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AB0689 Metabolic syndrome in ankylosing spondylitis and the effect of anti-tnf therapy
  1. F Atzeni1,
  2. L Gianturco2,
  3. IF Masala3,
  4. S Bongiovanni1,
  5. L Boccassini1,
  6. P Sarzi-Puttini1,
  7. M Turiel1
  1. 1Rheumatology Unit, L.Sacco University Hospital
  2. 2Cardiology Unit, Department of Biomedical Sciences for Health, IRCCS Galeazzi Orthopedic Institute, Milan
  3. 3Orthopedic and Trauma, Santissima Trinità Hospital, Cagliari, Italy

Abstract

Background Metabolic syndrome (MeS) is a cluster of cardiovascular (CV) risk factors (obesity, dyslipidemia, hypertension, alterations in glucose metabolism, and insulin resistance) whose prevalence is increasing particularly in devoloped countries. In comparison with the general population, patients with ankylosing spondylitis (AS) are at increased risk of cardiovascular (CV) disease, which is one of the main causes of mortality among them.

Objectives The aim of this study was to identify the relationship between MeS and disease activity in AS patients, and evaluate the the effect of anti-tumour necrosis factor (TNF) therapy.

Methods The study involved 30 outpatients who met the New York diagnostic criteria for AS: 14 males and 16 females; mean age 53.07±10.73 years; mean disease duration 5.03±4.06 years. All of the patients were being treated with DMARDs and anti-inflammatory drugs, but none had received any biological agents or steroids at baseline. The patients underwent laboratory tests (lipid profile and glucose levels), a clinical and standard echocardiographic examination, carotid ultrasonography (including the assessment of intima-media thickness and pulse wave velocity), and speckle tracking echocardiography (STE) of the left ventricle (LV) using Philips QLAB software to evaluate their CV risk profiles. Functional impairment and disease activity were assessed using the Bath Ankylosing Spondylitis Disease Activity Index (BASDAI) and the Bath Ankylosing Spondylitis Functional Index (BASFI). All of the patients were evaluated at baseline and after 12 months of anti-TNF treatment. The data were statistically analysis using non-parametric chi-squared and Mc-Nemar tests, and the Wilcoxon-Mann-Whitney test.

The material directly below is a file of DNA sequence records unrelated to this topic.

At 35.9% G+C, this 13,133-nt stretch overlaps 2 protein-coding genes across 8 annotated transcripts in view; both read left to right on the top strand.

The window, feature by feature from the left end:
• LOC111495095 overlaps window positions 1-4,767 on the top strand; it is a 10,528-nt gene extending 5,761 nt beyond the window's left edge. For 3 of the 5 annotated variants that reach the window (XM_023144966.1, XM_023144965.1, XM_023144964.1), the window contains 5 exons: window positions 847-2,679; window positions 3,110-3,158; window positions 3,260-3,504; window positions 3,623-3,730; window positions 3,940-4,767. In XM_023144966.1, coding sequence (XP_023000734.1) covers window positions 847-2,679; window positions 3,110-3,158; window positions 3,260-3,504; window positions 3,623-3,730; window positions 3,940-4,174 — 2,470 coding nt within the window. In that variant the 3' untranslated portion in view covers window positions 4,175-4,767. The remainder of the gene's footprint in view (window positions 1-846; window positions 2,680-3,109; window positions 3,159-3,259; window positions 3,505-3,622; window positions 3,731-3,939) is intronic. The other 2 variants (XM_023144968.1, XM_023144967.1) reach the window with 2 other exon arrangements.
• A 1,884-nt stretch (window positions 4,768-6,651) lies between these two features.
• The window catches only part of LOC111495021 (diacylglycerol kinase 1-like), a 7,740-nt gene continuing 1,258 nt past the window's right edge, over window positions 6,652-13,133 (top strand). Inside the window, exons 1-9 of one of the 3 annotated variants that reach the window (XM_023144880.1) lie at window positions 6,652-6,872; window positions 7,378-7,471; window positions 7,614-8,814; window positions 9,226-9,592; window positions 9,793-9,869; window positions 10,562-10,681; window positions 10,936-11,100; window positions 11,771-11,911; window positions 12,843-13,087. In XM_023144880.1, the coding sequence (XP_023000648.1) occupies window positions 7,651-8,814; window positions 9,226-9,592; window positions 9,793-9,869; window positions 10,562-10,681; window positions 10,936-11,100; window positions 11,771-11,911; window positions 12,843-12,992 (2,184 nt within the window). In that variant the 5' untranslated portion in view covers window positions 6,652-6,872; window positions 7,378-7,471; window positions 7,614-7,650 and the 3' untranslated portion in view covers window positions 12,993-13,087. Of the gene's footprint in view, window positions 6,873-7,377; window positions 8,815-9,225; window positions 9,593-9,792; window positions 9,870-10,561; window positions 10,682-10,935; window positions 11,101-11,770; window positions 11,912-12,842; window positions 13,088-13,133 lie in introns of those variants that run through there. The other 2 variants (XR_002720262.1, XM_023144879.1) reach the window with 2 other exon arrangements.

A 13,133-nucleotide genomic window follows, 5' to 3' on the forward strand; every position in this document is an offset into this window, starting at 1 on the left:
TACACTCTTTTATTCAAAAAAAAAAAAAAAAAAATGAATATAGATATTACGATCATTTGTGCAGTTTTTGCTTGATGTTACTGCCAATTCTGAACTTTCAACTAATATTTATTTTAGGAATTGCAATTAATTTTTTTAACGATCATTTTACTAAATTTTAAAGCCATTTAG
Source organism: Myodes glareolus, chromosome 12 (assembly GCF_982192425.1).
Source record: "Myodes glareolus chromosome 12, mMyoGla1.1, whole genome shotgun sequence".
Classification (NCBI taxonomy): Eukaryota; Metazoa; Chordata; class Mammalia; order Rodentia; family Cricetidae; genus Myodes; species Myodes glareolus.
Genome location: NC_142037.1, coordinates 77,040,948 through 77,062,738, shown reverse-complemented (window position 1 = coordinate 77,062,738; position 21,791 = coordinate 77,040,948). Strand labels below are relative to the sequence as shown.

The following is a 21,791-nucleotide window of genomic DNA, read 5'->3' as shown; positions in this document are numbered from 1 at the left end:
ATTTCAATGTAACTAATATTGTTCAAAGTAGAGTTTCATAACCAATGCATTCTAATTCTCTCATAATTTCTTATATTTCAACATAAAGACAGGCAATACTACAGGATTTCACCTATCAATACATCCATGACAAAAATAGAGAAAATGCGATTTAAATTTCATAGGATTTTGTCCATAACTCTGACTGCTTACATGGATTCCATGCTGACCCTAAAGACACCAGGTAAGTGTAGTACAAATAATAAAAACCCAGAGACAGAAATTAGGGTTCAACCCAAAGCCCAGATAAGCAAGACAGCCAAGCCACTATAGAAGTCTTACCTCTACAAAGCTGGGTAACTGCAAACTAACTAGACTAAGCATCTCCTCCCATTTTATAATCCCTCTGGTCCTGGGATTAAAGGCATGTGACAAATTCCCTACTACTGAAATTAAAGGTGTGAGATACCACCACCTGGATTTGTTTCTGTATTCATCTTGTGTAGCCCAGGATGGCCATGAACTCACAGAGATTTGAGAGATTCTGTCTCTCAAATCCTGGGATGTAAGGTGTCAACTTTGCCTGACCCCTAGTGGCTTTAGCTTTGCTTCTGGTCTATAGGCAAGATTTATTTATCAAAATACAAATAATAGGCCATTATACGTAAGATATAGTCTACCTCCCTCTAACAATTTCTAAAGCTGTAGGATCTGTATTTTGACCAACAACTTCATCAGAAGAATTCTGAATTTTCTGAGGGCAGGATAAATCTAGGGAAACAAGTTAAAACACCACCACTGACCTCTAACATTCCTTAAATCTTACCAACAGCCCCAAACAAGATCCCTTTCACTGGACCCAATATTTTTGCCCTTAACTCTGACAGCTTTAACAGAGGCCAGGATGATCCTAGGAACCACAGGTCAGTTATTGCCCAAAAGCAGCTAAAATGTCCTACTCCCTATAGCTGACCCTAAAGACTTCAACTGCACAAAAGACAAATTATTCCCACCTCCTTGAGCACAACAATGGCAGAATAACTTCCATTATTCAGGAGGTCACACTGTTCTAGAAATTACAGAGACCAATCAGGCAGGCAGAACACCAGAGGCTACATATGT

Results Before starting anti-TNF therapy, the cohort was divided into two groups: those with MeS (25%) and those without. The patients with MeS higher BASDAI scores (chi-squared test: 4.85; p=0.03). After 12 months of follow-up, there was a statistically significant improvement in global longitudinal strain (GLS) in both groups: from a baseline median of 19.94 (IQR 18.66–20.78) to a median of 21.46 (IQR 20.37–22.69) (p=0.02) in the non-MeS group, and from a baseline median of 18.88 (IQR 16.00–19.35) to 19.54 (IQR 18.21–19.98) (p=0.04) in the MeS group. No other changes in CV parameters were observed. The improvement in BASDAI scores was greater in the MeS group, but the difference was not statistically significant. The prevalence of MeS decreased after 12 months of anti-TNF therapy, although the McNemar test showed that the decrease was of borderline significance (p=0.048).

Conclusions AS patients are affected by MeS. The effects of anti-TNF drugs on MeS are still controversial, but our findings suggest that they improve CV markers such as GLS as well as disease activity. The main limitation of this study is its small sample size and short follow-up; further studies are required in order to clarify the influence of MeS on clinical therapeutic outcomes.

Disclosure of Interest None declared

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